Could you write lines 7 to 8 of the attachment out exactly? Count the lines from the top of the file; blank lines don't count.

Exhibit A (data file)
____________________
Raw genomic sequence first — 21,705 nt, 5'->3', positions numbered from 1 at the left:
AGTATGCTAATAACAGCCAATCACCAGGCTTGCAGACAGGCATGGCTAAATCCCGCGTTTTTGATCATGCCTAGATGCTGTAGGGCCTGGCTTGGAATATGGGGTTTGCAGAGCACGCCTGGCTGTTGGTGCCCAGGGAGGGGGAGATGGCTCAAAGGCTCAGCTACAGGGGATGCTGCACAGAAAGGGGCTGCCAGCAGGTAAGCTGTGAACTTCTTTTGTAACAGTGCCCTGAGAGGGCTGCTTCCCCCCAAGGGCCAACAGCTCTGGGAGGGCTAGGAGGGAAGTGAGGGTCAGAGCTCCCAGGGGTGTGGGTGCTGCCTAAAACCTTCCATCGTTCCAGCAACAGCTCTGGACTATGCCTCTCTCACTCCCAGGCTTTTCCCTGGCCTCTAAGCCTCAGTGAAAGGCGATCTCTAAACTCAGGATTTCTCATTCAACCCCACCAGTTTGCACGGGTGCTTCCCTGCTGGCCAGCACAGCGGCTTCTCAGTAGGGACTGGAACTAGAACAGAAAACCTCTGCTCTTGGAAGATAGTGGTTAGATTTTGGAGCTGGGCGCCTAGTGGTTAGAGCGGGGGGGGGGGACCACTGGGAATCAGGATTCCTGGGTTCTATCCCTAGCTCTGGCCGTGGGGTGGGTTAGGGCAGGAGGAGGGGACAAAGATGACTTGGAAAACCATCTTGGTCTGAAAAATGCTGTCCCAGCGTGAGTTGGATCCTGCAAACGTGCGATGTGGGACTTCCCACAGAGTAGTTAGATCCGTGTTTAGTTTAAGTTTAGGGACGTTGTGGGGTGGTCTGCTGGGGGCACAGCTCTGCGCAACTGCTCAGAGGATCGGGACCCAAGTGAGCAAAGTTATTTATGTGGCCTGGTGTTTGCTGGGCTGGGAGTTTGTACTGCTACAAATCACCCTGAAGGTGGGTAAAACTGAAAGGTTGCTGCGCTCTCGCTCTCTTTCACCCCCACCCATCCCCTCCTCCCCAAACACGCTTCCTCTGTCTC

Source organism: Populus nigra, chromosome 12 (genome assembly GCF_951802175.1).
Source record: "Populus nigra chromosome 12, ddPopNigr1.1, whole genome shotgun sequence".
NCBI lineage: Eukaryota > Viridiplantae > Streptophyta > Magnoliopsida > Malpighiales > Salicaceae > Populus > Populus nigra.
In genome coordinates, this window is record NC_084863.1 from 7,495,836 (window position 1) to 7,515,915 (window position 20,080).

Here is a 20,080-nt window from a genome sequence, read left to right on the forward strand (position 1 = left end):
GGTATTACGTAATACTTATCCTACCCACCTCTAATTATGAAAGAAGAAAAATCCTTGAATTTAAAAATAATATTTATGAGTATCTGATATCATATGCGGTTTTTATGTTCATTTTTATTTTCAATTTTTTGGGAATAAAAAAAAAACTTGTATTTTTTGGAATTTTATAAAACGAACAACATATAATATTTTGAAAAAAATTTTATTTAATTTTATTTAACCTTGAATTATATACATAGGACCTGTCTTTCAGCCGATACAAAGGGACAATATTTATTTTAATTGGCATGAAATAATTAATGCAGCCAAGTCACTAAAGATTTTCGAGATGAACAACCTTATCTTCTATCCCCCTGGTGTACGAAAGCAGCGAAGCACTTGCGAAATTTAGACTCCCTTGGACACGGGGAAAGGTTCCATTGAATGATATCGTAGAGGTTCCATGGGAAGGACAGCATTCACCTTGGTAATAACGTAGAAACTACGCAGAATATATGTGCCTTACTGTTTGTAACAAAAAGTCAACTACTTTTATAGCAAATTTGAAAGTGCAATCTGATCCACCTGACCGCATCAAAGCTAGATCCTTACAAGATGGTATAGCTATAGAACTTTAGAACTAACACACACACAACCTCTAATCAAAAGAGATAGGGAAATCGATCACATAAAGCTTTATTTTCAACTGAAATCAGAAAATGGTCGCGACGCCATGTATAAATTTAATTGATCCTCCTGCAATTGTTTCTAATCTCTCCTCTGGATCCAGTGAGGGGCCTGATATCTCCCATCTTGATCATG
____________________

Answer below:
Here is a 20,080-nt window from a genome sequence, read left to right on the forward strand (position 1 = left end):
GGTATTACGTAATACTTATCCTACCCACCTCTAATTATGAAAGAAGAAAAATCCTTGAATTTAAAAATAATATTTATGAGTATCTGATATCATATGCGGTTTTTATGTTCATTTTTATTTTCAATTTTTTGGGAATAAAAAAAAAACTTGTATTTTTTGGAATTTTATAAAACGAACAACATATAATATTTTGAAAAAAATTTTATTTAATTTTATTTAACCTTGAATTATATACATAGGACCTGTCTTTCAGCCGATACAAAGGGACAATATTTATTTTAATTGGCATGAAATAATTAATGCAGCCAAGTCACTAAAGATTTTCGAGATGAACAACCTTATCTTCTATCCCCCTGGTGTACGAAAGCAGCGAAGCACTTGCGAAATTTAGACTCCCTTGGACACGGGGAAAGGTTCCATTGAATGATATCGTAGAGGTTCCATGGGAAGGACAGCATTCACCTTGGTAATAACGTAGAAACTACGCAGAATATATGTGCCTTACTGTTTGTAACAAAAAGTCAACTACTTTTATAGCAAATTTGAAAGTGCAATCTGATCCACCTGACCGCATCAAAGCTAGATCCTTACAAGATGGTATAGCTATAGAACTTTAGAACTAACACACACACAACCTCTAATCAAAAGAGATAGGGAAATCGATCACATAAAGCTTTATTTTCAACTGAAATCAGAAAATGGTCGCGACGCCATGTATAAATTTAATTGATCCTCCTGCAATTGTTTCTAATCTCTCCTCTGGATCCAGTGAGGGGCCTGATATCTCCCATCTTGATCATG